There’s been a lot of media attention on a 13 year old girl who called an AFL player an ape recently. While it seems like an obvious racial slur, the girl insists she didn’t mean it as such and has apologised profusely for yelling it out. But she’s now become the “face of racism in Australia” and has potentially had her young life ruined because the player in question, the AFL as a whole and the Australian media are portraying her as a racist, conveniently forgetting she’s only a kid and has already apologised. She’s more than made up for her silly comment with the aftermath of this event, and I think it’s horrendous how she was treated.
I’m sure you’re wondering why I’m defending this girl after claiming most Australians are mildly racist. Well, in my opinion this little girl is being used as a tool to prove we don’t tolerate racism, and unfairly so. Aussies are so keen to prove they’re not racist by vilifying others when they really ought to be looking at themselves. I’m sure most white Australians can think of something they’ve said or thought that’s far worse than calling a man an ape, so to harass this little girl is absolutely hypocritical of us to do. Even if you haven’t said/thought something like that yourself, think of all the time you’ve heard someone make a racist comment and not spoken up. It’s not exactly the same, but just because you’ve not vocalised such comments yourself doesn’t mean you’re any better than that little girl.
I think casual racism is a big problem in Australian society and every time we ignore it, insist it doesn’t exist, or blame it all on the one person who was caught saying the wrong thing, we are only making it worse. Silence implies consent. If you don’t tell someone they’ve been racist, how will they ever know? I’m as guilty as the next person of turning a deaf ear to racist remark, and it’s something I’m working on (so not only will I be a shouty feminist who berates anyone who makes a sexist remark, I’ll also tell you off for being racist, mwahaha). Next time you hear someone mention complain about some race for doing something they don’t like, let them know it’s not on. You don’t have to be an ass about it, a polite reminder will hopefully stop them. And if it doesn’t? Well, at least you tried. You can’t change the world in a day, right?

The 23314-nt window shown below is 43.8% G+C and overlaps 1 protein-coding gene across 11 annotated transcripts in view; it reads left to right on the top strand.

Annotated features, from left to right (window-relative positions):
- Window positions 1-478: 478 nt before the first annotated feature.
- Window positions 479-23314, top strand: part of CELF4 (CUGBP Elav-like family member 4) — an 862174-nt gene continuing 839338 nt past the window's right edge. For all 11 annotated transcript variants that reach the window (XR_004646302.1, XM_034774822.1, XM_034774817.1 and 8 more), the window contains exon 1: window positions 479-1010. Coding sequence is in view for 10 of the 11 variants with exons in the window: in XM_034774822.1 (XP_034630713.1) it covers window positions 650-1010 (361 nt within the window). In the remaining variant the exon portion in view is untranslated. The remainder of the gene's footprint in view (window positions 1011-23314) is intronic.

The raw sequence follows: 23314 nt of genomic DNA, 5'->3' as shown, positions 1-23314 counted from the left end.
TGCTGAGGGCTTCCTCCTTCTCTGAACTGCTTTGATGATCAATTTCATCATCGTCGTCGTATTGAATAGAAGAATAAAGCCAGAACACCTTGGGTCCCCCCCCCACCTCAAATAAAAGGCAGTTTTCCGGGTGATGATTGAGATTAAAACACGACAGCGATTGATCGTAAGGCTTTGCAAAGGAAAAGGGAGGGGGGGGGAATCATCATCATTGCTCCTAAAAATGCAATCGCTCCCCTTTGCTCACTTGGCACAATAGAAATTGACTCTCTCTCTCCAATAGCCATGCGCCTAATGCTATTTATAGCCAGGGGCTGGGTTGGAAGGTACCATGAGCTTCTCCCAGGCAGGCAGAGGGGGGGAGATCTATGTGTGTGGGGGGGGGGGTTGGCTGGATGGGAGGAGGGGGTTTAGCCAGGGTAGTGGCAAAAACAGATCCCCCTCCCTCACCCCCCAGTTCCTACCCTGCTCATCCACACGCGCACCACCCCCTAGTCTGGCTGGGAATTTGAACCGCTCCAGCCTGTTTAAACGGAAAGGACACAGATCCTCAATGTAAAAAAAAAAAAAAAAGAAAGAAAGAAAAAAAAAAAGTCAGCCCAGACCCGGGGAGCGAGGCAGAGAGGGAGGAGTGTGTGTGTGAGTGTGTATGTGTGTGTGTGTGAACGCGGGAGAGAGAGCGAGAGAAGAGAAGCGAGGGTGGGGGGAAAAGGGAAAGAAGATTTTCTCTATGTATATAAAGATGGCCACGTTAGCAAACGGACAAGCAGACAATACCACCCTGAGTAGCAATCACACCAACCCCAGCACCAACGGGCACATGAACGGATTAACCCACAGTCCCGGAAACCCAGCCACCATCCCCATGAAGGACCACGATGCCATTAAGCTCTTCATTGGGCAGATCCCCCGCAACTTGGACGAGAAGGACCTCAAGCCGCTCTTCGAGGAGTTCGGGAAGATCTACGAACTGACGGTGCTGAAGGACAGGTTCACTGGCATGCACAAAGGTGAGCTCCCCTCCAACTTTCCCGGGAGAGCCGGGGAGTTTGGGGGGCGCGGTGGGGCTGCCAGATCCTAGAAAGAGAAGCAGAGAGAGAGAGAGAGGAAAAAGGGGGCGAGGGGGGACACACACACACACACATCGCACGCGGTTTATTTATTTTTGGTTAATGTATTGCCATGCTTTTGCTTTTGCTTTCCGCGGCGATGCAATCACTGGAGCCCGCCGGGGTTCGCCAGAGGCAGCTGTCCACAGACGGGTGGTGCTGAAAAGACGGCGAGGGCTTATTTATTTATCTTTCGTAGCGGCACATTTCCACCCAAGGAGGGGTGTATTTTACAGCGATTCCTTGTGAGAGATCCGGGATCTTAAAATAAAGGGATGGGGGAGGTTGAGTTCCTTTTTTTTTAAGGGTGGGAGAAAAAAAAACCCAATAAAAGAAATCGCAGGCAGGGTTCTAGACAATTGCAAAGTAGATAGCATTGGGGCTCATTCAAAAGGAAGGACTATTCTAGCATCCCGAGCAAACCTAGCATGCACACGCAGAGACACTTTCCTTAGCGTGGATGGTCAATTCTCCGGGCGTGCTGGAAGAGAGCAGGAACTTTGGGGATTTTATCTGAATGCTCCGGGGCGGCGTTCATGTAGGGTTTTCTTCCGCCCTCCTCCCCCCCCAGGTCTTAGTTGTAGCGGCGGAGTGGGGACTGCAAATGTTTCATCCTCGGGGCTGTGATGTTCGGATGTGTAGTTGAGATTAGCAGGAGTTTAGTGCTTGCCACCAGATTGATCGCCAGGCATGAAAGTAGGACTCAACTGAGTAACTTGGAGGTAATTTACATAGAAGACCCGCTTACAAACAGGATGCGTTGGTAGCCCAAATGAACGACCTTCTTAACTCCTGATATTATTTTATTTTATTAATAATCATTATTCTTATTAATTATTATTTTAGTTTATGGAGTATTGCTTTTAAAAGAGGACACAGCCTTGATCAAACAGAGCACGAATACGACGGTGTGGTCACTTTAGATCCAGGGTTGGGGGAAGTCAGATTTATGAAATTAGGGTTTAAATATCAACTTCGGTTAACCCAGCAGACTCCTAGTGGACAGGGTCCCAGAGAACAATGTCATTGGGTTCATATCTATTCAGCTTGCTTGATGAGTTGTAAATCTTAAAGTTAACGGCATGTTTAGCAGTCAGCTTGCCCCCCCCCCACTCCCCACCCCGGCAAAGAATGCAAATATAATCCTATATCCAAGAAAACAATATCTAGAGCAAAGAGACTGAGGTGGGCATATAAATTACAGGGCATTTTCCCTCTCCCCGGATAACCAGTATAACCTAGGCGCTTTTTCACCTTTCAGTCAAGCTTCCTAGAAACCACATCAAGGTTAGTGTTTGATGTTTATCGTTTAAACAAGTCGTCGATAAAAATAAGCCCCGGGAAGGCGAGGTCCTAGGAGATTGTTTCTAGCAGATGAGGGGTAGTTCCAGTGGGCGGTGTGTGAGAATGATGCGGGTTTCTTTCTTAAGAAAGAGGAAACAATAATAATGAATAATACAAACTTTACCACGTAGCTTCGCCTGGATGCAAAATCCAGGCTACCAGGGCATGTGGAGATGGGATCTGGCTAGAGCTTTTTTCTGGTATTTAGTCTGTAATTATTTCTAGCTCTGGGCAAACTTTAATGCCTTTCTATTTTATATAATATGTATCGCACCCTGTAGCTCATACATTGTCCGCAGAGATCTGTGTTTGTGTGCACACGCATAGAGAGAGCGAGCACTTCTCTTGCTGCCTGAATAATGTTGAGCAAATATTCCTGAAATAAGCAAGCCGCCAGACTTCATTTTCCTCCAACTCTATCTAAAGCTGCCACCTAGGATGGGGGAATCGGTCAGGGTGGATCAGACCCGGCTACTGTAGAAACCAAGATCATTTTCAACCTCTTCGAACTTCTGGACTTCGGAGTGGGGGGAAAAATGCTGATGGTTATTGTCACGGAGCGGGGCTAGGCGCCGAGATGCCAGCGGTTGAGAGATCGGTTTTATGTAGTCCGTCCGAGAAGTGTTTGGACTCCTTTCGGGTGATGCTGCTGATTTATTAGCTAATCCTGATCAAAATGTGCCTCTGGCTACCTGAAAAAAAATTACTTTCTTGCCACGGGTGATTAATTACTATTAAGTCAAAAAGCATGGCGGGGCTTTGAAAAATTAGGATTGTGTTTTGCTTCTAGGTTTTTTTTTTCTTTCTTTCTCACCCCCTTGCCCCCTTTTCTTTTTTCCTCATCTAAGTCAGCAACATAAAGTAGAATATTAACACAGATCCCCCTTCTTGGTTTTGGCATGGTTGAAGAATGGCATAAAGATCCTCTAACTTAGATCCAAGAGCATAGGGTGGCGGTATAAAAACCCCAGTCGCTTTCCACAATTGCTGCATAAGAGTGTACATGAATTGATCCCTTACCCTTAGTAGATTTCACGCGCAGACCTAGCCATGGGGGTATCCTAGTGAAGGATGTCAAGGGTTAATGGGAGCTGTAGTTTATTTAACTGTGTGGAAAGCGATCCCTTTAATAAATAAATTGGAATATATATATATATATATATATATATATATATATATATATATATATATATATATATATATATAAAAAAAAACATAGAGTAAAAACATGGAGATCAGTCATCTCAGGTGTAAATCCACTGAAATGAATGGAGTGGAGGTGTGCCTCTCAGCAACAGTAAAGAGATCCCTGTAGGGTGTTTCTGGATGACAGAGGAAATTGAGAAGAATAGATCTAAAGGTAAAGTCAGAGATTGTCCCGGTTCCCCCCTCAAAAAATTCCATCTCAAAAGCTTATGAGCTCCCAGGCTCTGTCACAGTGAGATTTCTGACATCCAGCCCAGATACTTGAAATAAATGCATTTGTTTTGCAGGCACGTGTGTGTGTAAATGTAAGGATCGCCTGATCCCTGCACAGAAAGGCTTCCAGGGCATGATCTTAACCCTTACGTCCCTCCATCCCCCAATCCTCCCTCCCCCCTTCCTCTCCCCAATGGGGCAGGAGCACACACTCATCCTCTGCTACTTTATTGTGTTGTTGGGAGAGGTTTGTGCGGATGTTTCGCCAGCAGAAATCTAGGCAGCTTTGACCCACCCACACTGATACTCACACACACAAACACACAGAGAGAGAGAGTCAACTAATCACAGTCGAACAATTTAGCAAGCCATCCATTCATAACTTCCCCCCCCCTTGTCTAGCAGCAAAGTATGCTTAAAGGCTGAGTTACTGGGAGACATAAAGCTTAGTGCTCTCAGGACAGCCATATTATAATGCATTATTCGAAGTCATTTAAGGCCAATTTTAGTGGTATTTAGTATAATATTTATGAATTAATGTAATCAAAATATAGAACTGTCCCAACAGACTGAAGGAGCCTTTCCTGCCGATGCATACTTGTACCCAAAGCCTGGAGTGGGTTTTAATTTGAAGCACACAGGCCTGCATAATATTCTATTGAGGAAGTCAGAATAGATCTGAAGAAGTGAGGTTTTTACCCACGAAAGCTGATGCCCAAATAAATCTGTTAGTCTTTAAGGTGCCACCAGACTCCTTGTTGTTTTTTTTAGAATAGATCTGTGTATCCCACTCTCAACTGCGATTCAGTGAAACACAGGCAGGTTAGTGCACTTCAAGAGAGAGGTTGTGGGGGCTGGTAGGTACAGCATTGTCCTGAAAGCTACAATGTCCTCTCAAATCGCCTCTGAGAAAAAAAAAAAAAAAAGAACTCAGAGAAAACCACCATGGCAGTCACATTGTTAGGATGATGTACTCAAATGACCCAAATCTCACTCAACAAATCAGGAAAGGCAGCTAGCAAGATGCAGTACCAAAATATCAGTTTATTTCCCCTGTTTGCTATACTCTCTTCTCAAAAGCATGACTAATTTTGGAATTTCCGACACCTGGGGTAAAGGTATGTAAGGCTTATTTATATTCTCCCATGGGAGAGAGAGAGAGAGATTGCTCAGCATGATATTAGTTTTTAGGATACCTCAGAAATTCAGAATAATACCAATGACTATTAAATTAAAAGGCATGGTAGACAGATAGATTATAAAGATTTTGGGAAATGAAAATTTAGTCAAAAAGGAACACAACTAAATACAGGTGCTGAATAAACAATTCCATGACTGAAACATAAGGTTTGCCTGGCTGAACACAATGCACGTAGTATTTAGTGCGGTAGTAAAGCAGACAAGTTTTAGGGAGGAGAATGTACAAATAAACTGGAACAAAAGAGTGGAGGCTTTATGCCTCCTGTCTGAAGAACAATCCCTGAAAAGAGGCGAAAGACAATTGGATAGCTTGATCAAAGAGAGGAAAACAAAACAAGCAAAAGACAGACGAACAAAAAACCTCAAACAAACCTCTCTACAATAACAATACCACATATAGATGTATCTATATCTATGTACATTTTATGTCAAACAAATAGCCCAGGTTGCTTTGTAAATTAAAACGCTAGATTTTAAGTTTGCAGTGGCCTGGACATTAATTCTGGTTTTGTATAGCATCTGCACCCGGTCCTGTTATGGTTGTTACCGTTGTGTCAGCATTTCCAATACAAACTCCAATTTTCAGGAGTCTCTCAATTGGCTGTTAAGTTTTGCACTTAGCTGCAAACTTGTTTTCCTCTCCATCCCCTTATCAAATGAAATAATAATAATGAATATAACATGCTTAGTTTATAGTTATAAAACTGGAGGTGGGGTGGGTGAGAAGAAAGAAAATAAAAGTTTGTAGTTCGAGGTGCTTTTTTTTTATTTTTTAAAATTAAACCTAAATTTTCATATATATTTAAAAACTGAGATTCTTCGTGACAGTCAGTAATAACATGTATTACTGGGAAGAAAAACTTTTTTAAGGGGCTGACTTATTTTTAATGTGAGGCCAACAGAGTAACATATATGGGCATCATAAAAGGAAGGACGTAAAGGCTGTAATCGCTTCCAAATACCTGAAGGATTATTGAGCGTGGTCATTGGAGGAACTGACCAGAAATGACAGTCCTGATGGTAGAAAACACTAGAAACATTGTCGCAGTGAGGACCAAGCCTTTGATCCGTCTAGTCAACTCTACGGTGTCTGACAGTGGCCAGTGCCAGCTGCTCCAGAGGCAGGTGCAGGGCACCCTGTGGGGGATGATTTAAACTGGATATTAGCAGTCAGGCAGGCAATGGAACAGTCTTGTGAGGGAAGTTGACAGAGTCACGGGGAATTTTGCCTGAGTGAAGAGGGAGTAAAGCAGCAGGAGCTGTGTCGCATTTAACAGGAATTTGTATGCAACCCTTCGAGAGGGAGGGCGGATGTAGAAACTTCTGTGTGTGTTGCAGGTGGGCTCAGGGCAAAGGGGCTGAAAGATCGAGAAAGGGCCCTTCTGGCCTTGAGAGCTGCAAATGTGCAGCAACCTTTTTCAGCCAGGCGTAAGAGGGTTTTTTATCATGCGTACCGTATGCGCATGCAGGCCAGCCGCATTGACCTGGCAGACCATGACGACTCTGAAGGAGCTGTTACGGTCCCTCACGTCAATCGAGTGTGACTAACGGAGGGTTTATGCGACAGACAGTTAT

To conclude, I am going to leave you with something that’s very painful to watch but relevant to what I have been saying. The woman in this video is NOT representative of all Aussies but she’s definitely not alone in her horrible, racist beliefs. But her vitriol isn’t the only bad thing in this video. That bus has a lot of other people on it and the only reactions she gets involve some other bogan laughing along with her, someone filming it and the bus driver asking her to stop. That poor kid had to endure that abuse alone, and I was ashamed. Silence implies consent, so as far as she knows, she didn’t actually do anything wrong. Anyway, see for yourself. WARNING: FOUL LANGUAGE.
Last weekend I attended the Ipswich Show. I also went last year and had a blast, so was keen to go again. My mum also entered a few items to their craft competition so we wanted to see how she went (she won a couple awards but overall it was a bit of a disappointment, sigh). But it was a lovely day at what is essentially a big ol’ country show.
A few people have asked me about the Living Dead leggings, specifically in comparison to Black Milk leggings. I think they’re very comfortable and well made, but still would choose Black Milk over them. I find the material to be thinner and stretchier than BM printed leggings which is probably OK for other people, but I like how BM holds me “in” a bit. The printing quality isn’t as good either, but they are cheaper and aren’t restricted by licensing issues like BM so they definitely have their appeal.
The absolute highlight of my day was when we found the reptile area where I got to hold a bay crocodile! I was stoked!
Sooooo cute! He was a “freshie” so was very placid, more than happy to be handled by kids without wriggling at all. Naturally I now want one as a pet ;)